It was a lot more difficult to compel a stranger to come and try ComfyEar and thus reach UMOT at the second trade fair at the Kingston town square. There were several reasons why this happened. Firstly, we unquestionably implemented the feedback that had been received for the first trade fair. However, this trade fair was in an entirely different setting. In other words, the preparation was out of context and thus did not work. To ensure an adequate preparation I should have gone to inspect the market and the whole setting in advance. Secondly, ComfyEar is not an established brand. This means no one knew what the product wes. There was no trust or credibility. Branding, when used consistently, helps to achieve both trust and credibility (Arrunda, 2016; Brinkman, 2017), which is crucial t the successful business. We tried our best to convey through branding what ComfyEar was and its values, however, it was very challenging when there was so much competition around. Being a vendor at a real market that was the most relevant practice for the post-graduation, and thus invaluable experience. It taught me that the world beyond the boundaries of university is tough and it takes a lot of work to do well. Luckily, Design Thinking for Start-ups provided me with tools to succeed.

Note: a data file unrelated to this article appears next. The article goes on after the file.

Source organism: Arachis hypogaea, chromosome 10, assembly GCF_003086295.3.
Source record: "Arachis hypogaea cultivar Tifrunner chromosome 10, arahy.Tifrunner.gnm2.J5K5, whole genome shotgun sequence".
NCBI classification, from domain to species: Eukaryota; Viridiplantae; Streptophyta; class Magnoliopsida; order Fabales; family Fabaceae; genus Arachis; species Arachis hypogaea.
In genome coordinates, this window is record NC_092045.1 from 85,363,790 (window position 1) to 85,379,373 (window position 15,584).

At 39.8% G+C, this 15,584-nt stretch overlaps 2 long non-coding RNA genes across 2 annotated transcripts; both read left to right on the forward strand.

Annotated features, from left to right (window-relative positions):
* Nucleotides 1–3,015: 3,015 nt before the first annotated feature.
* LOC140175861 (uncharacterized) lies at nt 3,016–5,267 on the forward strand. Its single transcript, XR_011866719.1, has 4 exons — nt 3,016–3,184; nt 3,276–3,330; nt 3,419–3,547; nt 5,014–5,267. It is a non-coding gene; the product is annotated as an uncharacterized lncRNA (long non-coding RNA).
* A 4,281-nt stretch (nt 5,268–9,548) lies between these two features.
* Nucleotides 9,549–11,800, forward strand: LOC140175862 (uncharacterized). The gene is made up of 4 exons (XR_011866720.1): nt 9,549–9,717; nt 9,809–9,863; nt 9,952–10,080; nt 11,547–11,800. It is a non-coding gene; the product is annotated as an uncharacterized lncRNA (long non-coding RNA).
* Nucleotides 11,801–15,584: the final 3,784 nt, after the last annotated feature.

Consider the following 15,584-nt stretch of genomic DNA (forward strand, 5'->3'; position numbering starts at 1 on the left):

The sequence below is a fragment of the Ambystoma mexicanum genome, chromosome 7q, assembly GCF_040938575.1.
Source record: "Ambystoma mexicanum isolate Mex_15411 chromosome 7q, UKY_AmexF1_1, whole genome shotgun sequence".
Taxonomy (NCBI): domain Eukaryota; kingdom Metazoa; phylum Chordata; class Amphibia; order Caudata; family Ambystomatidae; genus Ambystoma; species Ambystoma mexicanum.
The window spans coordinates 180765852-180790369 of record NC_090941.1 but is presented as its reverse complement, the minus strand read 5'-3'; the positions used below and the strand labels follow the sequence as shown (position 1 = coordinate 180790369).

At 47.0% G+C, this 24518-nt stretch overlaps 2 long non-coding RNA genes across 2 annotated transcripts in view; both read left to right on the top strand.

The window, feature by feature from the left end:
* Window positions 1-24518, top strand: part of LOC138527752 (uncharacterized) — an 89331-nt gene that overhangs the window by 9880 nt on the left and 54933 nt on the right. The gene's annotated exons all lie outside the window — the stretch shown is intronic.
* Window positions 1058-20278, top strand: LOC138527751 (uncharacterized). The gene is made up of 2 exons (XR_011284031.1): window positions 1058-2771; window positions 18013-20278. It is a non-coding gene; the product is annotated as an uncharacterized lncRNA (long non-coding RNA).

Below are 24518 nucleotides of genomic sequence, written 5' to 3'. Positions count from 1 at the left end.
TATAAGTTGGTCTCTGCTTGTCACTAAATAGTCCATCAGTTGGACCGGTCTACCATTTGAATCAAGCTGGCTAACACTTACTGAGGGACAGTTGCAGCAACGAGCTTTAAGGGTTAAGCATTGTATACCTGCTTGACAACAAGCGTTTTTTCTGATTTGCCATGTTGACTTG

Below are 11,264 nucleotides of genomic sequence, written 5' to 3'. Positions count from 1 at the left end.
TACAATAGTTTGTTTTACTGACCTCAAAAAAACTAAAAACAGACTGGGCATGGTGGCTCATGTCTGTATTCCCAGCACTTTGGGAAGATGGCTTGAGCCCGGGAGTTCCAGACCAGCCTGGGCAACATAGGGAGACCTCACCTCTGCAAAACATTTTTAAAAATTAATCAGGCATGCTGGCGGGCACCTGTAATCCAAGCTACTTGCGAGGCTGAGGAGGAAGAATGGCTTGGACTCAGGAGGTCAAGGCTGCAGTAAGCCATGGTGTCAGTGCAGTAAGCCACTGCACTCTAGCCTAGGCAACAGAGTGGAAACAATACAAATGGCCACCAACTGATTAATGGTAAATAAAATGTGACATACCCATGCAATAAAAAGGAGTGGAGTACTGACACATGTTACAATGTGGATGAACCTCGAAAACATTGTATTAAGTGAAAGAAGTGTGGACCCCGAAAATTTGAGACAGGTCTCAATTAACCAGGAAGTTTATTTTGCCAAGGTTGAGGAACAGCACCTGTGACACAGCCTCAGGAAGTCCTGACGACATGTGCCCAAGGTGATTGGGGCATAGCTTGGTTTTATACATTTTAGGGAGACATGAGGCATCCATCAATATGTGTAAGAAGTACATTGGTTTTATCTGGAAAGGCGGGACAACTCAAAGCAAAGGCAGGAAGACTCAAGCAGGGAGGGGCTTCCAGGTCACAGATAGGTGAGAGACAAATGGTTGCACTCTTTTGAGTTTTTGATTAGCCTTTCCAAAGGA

As mentioned at the very begging I would like to own my own business. Prior to starting this course I created a unique paper notebook I wanted to release. However, due to the lack of the skills how to manage a creative business I was too scared to take risks that were solely based on common sense. The high volume of practical exercises and ‘hands-on theory’ approach throughout the module enlightened me with the knowledge which I will be able to apply for my own business. And if even if I decided that not to go ahead with the notebook business, I have the skills to join someone else’s start up. As challenging as it is, having this much of responsibility is also a lot of fun. I learnt from the shortcoming of my university business, which was not being ‘out there’ enough and not making real business connections, that it may feel uncomfortable or ‘pushy’ sometimes. Particularly, when trying to establish new business connections. However, that is all shyness in my head, and when I have a genuine product with a great team behind, agile business model, then I must make myself comfortable feeling uncomfortable.